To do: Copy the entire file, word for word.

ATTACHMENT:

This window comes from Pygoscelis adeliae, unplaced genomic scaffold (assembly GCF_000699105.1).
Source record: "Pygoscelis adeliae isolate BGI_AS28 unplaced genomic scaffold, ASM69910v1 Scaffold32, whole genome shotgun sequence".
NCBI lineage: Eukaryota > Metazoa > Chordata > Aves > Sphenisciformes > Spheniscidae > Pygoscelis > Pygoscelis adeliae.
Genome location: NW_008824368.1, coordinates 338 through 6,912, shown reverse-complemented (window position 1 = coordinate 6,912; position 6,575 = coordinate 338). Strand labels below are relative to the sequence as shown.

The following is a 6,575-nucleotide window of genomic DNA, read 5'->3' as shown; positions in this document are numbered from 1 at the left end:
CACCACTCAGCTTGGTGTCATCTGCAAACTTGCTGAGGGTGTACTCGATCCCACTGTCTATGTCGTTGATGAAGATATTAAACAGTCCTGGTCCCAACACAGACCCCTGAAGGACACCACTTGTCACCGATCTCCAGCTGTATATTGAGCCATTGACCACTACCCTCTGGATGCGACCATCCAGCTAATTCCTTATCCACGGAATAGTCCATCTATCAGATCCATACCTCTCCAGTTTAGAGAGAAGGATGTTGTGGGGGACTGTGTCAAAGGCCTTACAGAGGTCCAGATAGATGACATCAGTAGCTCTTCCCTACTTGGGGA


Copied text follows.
This window comes from Pygoscelis adeliae, unplaced genomic scaffold (assembly GCF_000699105.1).
Source record: "Pygoscelis adeliae isolate BGI_AS28 unplaced genomic scaffold, ASM69910v1 Scaffold32, whole genome shotgun sequence".
NCBI lineage: Eukaryota > Metazoa > Chordata > Aves > Sphenisciformes > Spheniscidae > Pygoscelis > Pygoscelis adeliae.
Genome location: NW_008824368.1, coordinates 338 through 6,912, shown reverse-complemented (window position 1 = coordinate 6,912; position 6,575 = coordinate 338). Strand labels below are relative to the sequence as shown.

The following is a 6,575-nucleotide window of genomic DNA, read 5'->3' as shown; positions in this document are numbered from 1 at the left end:
CACCACTCAGCTTGGTGTCATCTGCAAACTTGCTGAGGGTGTACTCGATCCCACTGTCTATGTCGTTGATGAAGATATTAAACAGTCCTGGTCCCAACACAGACCCCTGAAGGACACCACTTGTCACCGATCTCCAGCTGTATATTGAGCCATTGACCACTACCCTCTGGATGCGACCATCCAGCTAATTCCTTATCCACGGAATAGTCCATCTATCAGATCCATACCTCTCCAGTTTAGAGAGAAGGATGTTGTGGGGGACTGTGTCAAAGGCCTTACAGAGGTCCAGATAGATGACATCAGTAGCTCTTCCCTACTTGGGGA